Take the 2-minute tour ×
Stack Overflow is a question and answer site for professional and enthusiast programmers. It's 100% free, no registration required.

While developing in javascript, I spent tons time to figure out what arguments are passed among functions. So I tried a new method today. I created a simple object then define event name and arguments.

var GreetingEvent = {
    HELLO: 'hello',
    'arguments': {
        name: null
    }
}

// dispatch
// pseudo code
this.fireEvent( new MyEvent(GreetingEvent.HELLO,"myname") );

// listening
// pseudo code
this.listenToEvent(GreetingEvent.HELLO, this.onGreetingEvent);

I'm sure that others already experienced my situation.

What was your situation and solution?

Update:

this is how I'm coding now.

// dispatch
// pseudo code

    this.fireEvent('hello',{name:'myname'});

// listening
// pseudo code

    this.listenToEvent('hello', this.onGreetingEvent);

the problem of this code is that my co-workers must open my code to find out what arguments are being passed to their listeners or they have to use console.log(). That's actually fine. I'm just trying to find a better way.

share|improve this question
    
I'm glad to see you changed your style. I'm baffled as to what that object was buying you. You were still referring to an event name which is a string--why obscure it away? –  andyortlieb Feb 14 '12 at 4:44
    
@andyortlieb // I had a situation where I had to change my event name. The event was used in many files..so I had to open many files then change the event name then test the code again. Then my co-worker (flash dev) advised me to use an event object instead. I think that's pretty good idea and I just learned that flash, c#, and other languages use events in that way. I really can't answer your question exactly since I'm trying to find out as well. –  Moon Feb 14 '12 at 4:58
    
That makes some sense from a maintainability standpoint... however I still feel that if you're referencing a named object property on your fires and handlers just for the sake of easily changing the name and maintaining backward compatibility--that's still going to be massively confusing in the long run. The name of your object's property should be just as clear as the name of the event, and if you need to change the name of an event you should probably rename the object property as well, so I guess I'm still missing the point. –  andyortlieb Feb 14 '12 at 16:18
    
@andyortlieb // same here. I'm missing the point as well. That's why I'm asking suggestions here. When I look at my co-workers (.net and actionscript3) codebases, they're using event objects. They never pass string around and I was told to try that. I guess I should come back to this question few months later with more personal thoughts. –  Moon Feb 15 '12 at 2:33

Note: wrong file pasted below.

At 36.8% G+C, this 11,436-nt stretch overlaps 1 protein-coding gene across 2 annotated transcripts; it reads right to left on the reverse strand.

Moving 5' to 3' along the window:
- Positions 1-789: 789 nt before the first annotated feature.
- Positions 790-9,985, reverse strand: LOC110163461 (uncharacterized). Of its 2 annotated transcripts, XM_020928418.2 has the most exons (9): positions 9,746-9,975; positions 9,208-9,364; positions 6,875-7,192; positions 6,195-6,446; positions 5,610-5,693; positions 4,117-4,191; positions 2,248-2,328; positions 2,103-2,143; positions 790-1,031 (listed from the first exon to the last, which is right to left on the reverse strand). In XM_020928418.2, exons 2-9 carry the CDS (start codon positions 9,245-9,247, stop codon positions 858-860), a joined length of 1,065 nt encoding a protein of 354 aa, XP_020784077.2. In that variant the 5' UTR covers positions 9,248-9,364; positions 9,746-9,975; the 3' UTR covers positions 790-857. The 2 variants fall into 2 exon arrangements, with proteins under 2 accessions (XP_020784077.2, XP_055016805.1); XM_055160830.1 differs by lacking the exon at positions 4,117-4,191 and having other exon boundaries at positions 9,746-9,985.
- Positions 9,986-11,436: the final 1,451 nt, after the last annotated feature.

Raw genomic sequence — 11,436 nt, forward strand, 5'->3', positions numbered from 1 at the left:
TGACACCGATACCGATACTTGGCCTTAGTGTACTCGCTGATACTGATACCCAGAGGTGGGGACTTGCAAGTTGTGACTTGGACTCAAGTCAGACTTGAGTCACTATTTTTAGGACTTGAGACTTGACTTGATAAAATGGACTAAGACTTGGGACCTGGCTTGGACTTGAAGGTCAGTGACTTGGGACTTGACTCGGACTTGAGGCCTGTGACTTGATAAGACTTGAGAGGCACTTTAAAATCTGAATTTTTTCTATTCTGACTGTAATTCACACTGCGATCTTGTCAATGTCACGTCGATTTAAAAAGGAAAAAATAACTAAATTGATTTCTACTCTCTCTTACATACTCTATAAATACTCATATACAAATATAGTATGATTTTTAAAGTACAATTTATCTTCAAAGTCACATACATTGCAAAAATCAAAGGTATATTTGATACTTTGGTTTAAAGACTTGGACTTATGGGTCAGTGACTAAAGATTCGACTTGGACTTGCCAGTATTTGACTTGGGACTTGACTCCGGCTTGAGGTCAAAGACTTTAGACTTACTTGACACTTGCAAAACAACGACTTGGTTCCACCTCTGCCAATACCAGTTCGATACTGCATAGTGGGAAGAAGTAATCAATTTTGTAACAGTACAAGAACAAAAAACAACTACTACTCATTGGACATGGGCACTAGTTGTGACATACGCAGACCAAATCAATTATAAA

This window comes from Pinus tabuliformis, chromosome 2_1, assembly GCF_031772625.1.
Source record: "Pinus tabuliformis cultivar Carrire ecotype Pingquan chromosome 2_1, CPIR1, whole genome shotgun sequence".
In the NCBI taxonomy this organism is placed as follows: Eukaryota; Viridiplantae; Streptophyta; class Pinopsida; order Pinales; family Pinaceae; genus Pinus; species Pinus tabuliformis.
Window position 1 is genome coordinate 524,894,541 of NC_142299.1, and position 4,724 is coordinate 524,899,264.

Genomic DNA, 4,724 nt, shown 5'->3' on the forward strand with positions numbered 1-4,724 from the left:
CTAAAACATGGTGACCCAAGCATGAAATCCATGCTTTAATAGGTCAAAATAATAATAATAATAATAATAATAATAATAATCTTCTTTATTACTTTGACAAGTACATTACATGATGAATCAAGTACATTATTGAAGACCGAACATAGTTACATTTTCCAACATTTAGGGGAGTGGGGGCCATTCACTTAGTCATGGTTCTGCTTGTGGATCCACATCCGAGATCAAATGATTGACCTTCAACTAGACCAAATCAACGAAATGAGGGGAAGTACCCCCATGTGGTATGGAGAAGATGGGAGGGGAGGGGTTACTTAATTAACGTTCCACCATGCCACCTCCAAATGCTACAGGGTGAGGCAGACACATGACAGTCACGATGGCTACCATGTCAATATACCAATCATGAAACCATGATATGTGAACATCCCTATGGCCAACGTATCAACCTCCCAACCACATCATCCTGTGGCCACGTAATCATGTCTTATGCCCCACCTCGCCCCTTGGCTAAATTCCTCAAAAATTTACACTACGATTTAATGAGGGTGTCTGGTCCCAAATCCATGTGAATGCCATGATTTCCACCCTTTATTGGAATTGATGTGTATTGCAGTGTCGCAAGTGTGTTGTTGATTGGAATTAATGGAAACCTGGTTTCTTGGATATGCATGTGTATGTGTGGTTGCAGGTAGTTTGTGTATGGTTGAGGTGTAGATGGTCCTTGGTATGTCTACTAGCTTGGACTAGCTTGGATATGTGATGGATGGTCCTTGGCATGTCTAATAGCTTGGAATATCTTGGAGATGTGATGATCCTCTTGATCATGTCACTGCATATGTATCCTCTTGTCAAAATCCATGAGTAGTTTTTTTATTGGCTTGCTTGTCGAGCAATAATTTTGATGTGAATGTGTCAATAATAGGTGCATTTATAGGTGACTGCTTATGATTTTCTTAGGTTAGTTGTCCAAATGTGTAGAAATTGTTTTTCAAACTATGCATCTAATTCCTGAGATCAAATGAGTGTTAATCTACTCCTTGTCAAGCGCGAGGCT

I don't know about actionscript, and to be honest I don't know much about .net, but is it possible that the event "ID" they're passing is not a string, but some other identifier such as an integer? That would be a good reason for naming a variable or a property on an object so a human can easily identify what a certain event is for. –  andyortlieb Feb 15 '12 at 14:53
add comment

1 Answer 1

Ext-JS does it through JS-doc like annotations. Then their events become part of their published documentation. You may not use their API and won't get the pretty documentation, but you can still use their documentation style and users of your code can just look at the documentation. http://docs.sencha.com/ext-js/4-0/#!/api/Ext.panel.Panel-event-resize

Here's the example from their code of declaring the events.

   me.addEvents(

        /**
         * @event beforeclose
         * Fires before the user closes the panel. Return false from any listener to stop the close event being
         * fired
         * @param {Ext.panel.Panel} panel The Panel object
         */
        'beforeclose',

        /**
         * @event beforeexpand
         * Fires before this panel is expanded. Return false to prevent the expand.
         * @param {Ext.panel.Panel} p The Panel being expanded.
         * @param {Boolean} animate True if the expand is animated, else false.
         */
        "beforeexpand",
share|improve this answer
    
Thank you for the insight! –  Moon Feb 14 '12 at 4:59
add comment

Your Answer

 
discard

By posting your answer, you agree to the privacy policy and terms of service.

Not the answer you're looking for? Browse other questions tagged or ask your own question.